When Ontarians head to the polls on Oct. 24, they won't just be choosing their next batch of municipal representatives — they'll also be voting on school board trustees.
School trustees serve on Ontario's 72 school boards. They keep administration accountable and shape policy that affects the educational lives of some two million students in the province.
While trustees may share a ballot with municipal politicians, the work they do doesn't share the same high public profile.
Ahead of the election, you may have questions about what exactly a trustee does and why it matters — especially if you don't have school-aged children.
Here's a trusty guide to all things trustee:
What do trustees do?
Like municipal politicians, school board trustees are elected to four-year terms.
Those terms wrap up in November following elections held in October every four years, in line with council members.
In Ontario, there are English public and Catholic school boards, as well as French Catholic and public boards.
The English public board in Windsor-Essex, the Greater Essex County District School Board, has 10 trustees from the community representing different geographical areas.
LISTEN| Outgoing school board chair joins CBC's Windsor Morning
Alicia Higgison, the outgoing chair of the Greater Essex County board, said trustees provide governance and oversight for the board and represent the local electorate.
For example, she said, a few years ago, action from the board spurred the hiring of a new communications officer and the creation of a new website.
"What we'd heard from families over and over is that they sort of felt that communication was a sore point," she said.
Trustee Alan Halberstadt said they make important decisions such as the closing and opening of schools and the passing of the school board's budget.
"[Trustees] get the experience of working with children, working with the education system, the educators, from the [GECDSB] CEO Erin Kelly on down," said Halberstadt, who has served as a trustee for about 15 years in total, but is not seeking re-election.
"And it's a very important role. We have thousands of kids in the Windsor-Essex public system."
Voting for trustee
Residents vote for trustees at the same time they choose their councillors and mayoral candidates.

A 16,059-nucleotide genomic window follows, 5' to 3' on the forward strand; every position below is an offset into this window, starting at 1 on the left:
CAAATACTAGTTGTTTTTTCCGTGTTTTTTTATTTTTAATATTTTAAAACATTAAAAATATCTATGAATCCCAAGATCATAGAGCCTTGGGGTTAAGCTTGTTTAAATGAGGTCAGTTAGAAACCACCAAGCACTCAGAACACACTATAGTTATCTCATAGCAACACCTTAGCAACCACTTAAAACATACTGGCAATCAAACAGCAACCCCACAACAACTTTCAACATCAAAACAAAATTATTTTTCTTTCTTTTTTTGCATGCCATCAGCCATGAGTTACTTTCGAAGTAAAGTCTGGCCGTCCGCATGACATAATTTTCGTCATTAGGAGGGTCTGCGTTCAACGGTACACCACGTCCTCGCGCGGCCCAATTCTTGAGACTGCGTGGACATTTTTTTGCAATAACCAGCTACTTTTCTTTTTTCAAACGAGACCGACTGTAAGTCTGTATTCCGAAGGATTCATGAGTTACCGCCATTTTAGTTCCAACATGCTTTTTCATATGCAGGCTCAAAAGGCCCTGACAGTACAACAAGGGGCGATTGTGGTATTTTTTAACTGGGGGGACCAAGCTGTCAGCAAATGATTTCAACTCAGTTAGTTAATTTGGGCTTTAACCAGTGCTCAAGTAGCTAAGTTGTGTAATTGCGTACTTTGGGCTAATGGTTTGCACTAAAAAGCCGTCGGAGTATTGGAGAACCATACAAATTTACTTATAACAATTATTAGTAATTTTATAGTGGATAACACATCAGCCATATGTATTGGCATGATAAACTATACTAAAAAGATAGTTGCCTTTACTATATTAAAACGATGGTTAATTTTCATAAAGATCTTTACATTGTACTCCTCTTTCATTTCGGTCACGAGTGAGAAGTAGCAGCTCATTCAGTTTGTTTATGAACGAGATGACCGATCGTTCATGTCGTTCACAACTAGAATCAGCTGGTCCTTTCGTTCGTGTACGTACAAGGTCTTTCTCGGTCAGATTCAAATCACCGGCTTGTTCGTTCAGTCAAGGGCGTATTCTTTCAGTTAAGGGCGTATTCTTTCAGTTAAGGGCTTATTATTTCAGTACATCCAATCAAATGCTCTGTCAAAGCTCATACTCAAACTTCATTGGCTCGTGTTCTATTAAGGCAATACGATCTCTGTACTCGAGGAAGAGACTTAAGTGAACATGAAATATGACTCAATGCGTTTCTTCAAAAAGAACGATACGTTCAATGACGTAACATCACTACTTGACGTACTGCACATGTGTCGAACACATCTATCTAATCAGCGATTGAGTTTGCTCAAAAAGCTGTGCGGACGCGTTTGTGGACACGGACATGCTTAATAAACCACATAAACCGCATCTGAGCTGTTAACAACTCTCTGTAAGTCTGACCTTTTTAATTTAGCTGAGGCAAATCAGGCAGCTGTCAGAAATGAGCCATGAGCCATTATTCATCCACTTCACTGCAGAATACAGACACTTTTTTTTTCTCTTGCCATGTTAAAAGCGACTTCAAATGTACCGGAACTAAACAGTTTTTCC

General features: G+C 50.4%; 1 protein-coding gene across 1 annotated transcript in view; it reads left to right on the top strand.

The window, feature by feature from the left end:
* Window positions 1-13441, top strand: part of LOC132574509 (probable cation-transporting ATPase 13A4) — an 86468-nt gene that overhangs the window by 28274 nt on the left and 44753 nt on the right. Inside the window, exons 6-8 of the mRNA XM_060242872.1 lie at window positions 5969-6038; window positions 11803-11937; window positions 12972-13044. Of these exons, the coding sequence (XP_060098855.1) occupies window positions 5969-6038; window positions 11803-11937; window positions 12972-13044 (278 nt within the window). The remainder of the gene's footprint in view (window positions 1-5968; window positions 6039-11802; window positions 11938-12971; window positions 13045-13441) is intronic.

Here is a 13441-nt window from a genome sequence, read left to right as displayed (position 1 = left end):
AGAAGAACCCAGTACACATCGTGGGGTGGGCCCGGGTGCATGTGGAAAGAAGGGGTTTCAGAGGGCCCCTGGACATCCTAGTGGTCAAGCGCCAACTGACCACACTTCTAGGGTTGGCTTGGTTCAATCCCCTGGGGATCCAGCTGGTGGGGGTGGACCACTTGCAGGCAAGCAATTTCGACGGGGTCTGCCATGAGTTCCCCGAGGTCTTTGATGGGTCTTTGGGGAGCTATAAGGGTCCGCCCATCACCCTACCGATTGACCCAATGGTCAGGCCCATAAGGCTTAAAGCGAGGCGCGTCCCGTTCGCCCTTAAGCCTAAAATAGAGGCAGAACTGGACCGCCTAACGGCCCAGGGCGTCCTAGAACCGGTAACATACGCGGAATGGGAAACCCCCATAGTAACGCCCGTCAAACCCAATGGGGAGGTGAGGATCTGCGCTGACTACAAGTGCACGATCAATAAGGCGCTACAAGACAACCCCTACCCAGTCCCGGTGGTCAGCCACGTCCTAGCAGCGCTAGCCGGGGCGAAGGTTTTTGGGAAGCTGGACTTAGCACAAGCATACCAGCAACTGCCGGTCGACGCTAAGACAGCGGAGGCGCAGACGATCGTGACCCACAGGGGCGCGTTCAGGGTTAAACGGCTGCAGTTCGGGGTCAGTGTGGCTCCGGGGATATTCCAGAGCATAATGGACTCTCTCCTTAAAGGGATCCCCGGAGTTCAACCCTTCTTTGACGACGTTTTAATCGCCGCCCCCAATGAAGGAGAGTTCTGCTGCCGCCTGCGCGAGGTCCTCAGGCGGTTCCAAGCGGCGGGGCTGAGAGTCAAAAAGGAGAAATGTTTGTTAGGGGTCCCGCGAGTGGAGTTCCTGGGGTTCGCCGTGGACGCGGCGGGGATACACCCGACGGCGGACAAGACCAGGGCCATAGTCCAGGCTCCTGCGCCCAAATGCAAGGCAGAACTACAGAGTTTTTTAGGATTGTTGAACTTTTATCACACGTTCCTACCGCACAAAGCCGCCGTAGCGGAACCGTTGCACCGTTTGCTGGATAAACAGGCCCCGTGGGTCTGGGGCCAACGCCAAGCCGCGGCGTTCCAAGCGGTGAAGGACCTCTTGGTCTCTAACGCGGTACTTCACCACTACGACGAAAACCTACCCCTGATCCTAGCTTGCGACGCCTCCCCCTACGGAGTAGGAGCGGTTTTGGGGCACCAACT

But before that, there's the matter of which board election you can vote in among the types of school boards.
By default, you will be what's known as a "supporter" of the English public board, meaning that's the election you can vote in.
You can only be a supporter of a French or Catholic board if you are of the Catholic faith or speak French as a first language.
But regardless, there's a chance to modify your status if necessary ahead of the election, either through the Municipal Property Assessment Corporation, which keeps a preliminary voters' list, or through your municipality closer to election time.
According to Terri Knight Lepain, elections manager for the City of Windsor, most large municipalities also allow residents to change on election day at the polls.
Do school board trustees get paid? Who can run?
You don't need to have children in the school system to run as a trustee.
According to the Ontario Education Services Corporation (OESC), which has set up a website on trustee elections, you have to live in the board's jurisdiction, be a Canadian citizen 18 or older, a supporter of the board and legally allowed to vote.
You also have to be Roman Catholic in order to serve on a Catholic school board. Some people, such as school board employees, are disqualified from running for trustee.
Trustees do get paid. The honorarium limit in Ontario ranges from $7,500 to $29,500, depending on various factors, including the board itself, according to the OESC.
Who is running in my area?
The nomination period for trustees has already wrapped up for the fall vote.
Your municipality will have the local candidates listed on its website along with the other candidates for office.
The OESC has also published a list of the candidates.